Tag Archive - simple

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Why Churches Don’t Grow: #4 Complexity is Constricting

This week we’ll be wrapping up a series of blog posts about the 5 key contributors that lead to 80% of churches in America being stuck or in decline. These key contributors have been observed repeatedly in our work with churches at the Unstuck Group. And while churches get stuck and decline for all kinds of reasons, these 5 key contributors are more often than not to blame.

If you lead well enough, partnering with the Holy Spirit, over an extended period of time and your church grows then eventually you’re going to be leading a less nimble and more complex organization than you ever intended. It’s exciting when you’re adding staff, adding ministries, building buildings, and more and more people are showing up. But it’s not as exciting when things get really complex and the fun stops and growth begins to slow down. You know complexity is constricting growth when you experience the following:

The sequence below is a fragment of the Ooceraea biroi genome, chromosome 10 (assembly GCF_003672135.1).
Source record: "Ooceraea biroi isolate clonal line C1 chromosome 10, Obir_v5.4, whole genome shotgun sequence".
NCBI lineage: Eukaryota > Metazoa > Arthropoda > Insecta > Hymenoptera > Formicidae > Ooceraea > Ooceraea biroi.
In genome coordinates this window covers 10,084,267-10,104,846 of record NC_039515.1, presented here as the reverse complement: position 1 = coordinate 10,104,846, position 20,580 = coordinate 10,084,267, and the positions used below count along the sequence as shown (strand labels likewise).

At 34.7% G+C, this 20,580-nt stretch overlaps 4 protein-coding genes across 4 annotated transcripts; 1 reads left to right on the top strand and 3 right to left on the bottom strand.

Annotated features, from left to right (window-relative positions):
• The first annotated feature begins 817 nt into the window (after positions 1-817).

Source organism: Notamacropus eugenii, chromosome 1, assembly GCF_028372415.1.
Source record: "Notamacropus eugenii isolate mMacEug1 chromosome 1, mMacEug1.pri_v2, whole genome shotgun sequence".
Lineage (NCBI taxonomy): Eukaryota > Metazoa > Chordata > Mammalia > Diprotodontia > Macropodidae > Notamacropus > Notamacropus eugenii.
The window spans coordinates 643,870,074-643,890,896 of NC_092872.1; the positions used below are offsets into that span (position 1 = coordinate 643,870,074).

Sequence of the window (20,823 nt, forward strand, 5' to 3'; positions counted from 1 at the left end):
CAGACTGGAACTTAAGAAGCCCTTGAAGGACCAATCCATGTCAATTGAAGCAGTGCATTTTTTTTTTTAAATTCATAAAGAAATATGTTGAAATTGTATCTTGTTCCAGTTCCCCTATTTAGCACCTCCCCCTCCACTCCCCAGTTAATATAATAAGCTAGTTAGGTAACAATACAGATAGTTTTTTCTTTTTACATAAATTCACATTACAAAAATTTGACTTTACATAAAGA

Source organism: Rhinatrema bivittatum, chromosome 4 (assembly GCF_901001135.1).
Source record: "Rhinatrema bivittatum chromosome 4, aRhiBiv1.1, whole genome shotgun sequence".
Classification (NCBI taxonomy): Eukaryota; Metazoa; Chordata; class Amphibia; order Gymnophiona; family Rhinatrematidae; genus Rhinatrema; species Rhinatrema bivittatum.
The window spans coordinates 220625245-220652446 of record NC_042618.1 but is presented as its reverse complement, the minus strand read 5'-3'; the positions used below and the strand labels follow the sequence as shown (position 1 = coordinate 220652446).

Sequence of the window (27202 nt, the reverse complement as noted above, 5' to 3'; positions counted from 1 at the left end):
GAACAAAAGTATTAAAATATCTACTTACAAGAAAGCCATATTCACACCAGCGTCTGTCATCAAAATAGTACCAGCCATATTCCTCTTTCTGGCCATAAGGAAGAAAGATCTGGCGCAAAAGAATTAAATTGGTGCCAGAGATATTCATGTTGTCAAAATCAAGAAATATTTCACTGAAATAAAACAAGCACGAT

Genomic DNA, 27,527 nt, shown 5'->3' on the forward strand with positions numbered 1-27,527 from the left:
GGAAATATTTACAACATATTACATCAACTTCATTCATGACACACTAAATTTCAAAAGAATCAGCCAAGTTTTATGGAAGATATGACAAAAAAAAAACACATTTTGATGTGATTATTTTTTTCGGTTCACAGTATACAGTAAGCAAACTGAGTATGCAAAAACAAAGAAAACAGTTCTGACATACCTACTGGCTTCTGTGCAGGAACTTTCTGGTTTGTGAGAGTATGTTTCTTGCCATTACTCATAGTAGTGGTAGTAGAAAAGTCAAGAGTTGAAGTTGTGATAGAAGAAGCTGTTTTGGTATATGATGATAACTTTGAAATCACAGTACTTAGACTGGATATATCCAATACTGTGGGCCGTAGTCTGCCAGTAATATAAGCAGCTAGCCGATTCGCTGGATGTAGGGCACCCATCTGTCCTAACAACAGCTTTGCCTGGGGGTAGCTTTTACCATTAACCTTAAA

1. Decision-Making Slows Down

Complexity can slow decision-making, and when decision-making slows progress slows and momentum fades. Structures that supported you and helped you when you were smaller in size can actually be a lid to growth later. For instance I commonly see smaller churches have a Staff Team that implements day-to-day ministry, an Elder Board that is supposed to be thinking about the future and living at a 30,000 foot view, and a Board of Directors that is responsible for the physical assets of the church property, finances, and often times HR as well. While that structure can serve you well when the church is smaller it becomes a nightmare to try and get everyone on the same page and make decisions in a timely manner as the church grows.

2. Unable to Set and Meet Goals